What does a lifelong writer look like?

Modelling yourself as a lifelong reader to students isn’t so hard. Most teachers I know read something for pleasure – the newspaper, trashy novels, high literature or celebrity blogs are some examples of this but there are countless others. We all know the power in hooking our students into reading by letting them see into our own reading lives – if we take it seriously and get pleasure from it, it’s far more likely that they will too.

Modelling yourself as a lifelong writer seems to be a slightly harder stretch. This hit home to me recently when coaching in a Grade 5/6 classroom. I can happily and confidently tell students when I last read a book, skimmed a magazine or checked out a Pixar short online but when did I last write for pleasure? I really had to think about it. I blog (infrequently) and write in a journal (even more infrequently). I do keep a Writer’s notebook but generally only reach for it when I’m preparing for a class. Nearly all of my writing is for work or domestic purposes – emails to colleagues, grant proposals, shopping lists, lesson planning documents, University essays, notes from reading or professional learning – a long enough list of examples but none that I could say were purely ‘because I wanted to’.

This was a topic that came up for discussion at the ALEA conference earlier this year when a few of us on the Twitter backchannel were discussing whether we really needed to be ‘lifelong writers’ ourselves to be able to teach it well. I came to the conclusion that it certainly makes it easier. So I’m setting out to rediscover ‘writing for fun’. The fact that I was writing on a Twitter backchannel at all is part of that – I don’t have to and aren’t being paid to. I enjoy it. I like connecting with others, sharing thoughts and participating in conversations online.

With Summer holidays now stretching ahead, I’m throwing myself into the writing pit and, so far, am enjoying rediscovering my love of writing. I’ve spent some time scrapbooking which lead me back to journalling. I’ve added some things to my Writer’s notebook which has inspired me to attempt writing a picture book (illustrator needed – my inner artist is buried very deep!). And I’m here, back on my blog which I always enjoy reconnecting with, however sporadically.

Do you see yourself as a lifelong writer? What do you write for pleasure? Do you think it’s necessary to be seen a lifelong writer to enthuse our students in a similar way?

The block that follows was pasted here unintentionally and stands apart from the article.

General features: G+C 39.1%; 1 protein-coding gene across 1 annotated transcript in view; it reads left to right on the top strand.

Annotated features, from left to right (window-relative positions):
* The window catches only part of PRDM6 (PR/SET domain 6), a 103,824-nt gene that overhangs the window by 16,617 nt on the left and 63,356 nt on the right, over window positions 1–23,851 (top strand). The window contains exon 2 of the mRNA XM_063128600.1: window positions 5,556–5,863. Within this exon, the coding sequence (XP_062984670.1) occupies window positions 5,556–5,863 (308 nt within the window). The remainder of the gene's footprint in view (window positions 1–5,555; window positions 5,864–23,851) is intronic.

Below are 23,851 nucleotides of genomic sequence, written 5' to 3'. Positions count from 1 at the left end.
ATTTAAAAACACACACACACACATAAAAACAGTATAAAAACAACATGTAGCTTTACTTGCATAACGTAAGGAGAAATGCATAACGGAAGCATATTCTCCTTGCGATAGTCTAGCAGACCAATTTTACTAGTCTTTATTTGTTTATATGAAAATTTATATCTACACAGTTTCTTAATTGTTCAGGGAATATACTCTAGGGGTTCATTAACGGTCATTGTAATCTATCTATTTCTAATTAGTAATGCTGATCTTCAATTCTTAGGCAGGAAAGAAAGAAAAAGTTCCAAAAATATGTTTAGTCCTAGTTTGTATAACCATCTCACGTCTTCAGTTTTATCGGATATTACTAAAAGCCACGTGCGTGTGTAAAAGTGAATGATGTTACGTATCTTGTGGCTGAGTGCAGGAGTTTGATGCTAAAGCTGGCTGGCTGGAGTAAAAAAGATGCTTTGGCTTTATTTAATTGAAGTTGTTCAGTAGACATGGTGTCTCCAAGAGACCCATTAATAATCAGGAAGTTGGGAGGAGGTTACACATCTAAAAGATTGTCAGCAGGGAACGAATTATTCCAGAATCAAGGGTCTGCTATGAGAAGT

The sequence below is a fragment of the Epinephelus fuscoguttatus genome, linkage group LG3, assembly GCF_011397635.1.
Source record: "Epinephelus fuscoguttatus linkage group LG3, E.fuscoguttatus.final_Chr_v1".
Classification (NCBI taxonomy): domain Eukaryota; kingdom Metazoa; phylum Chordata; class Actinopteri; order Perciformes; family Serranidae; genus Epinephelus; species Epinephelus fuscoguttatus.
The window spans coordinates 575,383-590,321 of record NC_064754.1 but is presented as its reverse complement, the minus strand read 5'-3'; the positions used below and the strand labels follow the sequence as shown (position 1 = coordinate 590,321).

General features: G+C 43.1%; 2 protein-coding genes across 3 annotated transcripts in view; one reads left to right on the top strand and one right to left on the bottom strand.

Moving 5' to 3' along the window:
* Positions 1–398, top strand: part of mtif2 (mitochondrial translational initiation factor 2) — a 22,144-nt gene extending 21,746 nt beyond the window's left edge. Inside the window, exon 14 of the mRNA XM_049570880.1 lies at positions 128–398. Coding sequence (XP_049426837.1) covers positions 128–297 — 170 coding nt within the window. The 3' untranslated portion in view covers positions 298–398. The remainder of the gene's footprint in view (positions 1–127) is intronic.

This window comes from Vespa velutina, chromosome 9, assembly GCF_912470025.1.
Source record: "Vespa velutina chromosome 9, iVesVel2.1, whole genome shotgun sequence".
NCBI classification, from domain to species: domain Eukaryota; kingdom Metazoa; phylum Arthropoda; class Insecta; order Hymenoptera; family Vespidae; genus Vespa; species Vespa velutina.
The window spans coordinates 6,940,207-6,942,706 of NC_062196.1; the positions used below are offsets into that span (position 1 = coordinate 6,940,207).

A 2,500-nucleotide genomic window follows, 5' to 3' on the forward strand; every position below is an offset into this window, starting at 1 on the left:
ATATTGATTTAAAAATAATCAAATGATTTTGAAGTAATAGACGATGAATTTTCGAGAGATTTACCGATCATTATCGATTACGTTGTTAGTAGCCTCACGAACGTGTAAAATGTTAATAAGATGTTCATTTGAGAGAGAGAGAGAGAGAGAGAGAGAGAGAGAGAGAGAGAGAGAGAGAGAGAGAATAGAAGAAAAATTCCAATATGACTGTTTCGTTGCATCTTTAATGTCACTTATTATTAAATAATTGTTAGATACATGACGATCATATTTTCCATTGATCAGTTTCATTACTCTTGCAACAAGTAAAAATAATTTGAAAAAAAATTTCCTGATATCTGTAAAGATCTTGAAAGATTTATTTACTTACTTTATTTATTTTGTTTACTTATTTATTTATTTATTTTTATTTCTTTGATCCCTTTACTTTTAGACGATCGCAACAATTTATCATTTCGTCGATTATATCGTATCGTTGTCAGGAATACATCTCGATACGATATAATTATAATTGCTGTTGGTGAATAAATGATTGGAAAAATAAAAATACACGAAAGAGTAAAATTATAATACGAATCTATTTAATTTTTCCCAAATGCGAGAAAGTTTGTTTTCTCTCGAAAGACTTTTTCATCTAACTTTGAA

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3 thoughts on “What does a lifelong writer look like?

  1. I write my blog for pleasure but I am one of very few people I know that write for pleasure, and that is fine with me. I think that everyone should have the capacity the write well, and this is important to teach in schools, but I don’t think that everyone has to write regularly.

    Similarly, I have had school leaders impress on us that “lifelong readers” read all kinds of material regularly. Perhaps I should be reading scientific journals and long, academic books, but they don’t entertain me or fulfill a particular need for me so I see no need to wade through them just so I can fit someone else’s ideal of a “lifelong reader”.

    • Thanks for the comment, Mark. I had a discussion not long ago with some colleagues about whether or not they write for pleasure – most instantly said no. But when we discussed a broader idea of writing – creating movies, writing personal emails, keeping a journal/diary – quite a few more put their hand up. Thinking about ‘creating’ rather than ‘writing’ made it a bit more relevant.

      And as for regularly – as you can see from my blog, ‘sporadic’ is the best that can be said about my own writing for pleasure. I agree that teachers should have the capacity to write well but I do also think they need to see themselves as writers to be able to help students develop that lens. It doesn’t have to be regular and it doesn’t matter what form it’s in – it’s more important that it involved thought, a degree of planning and working through similar struggles that other writers have.

      I agree as well with your comment about lifelong readers – to me, that’s just someone who reads, for whatever reason they want/need to, again not necessarily regularly. It doesn’t mean someone who reads a broad range of texts. Up until I developed an interest in running, I never read non-fiction texts whereas now I rarely read fiction. My reading habits change with my interests, lifestyle and available time.

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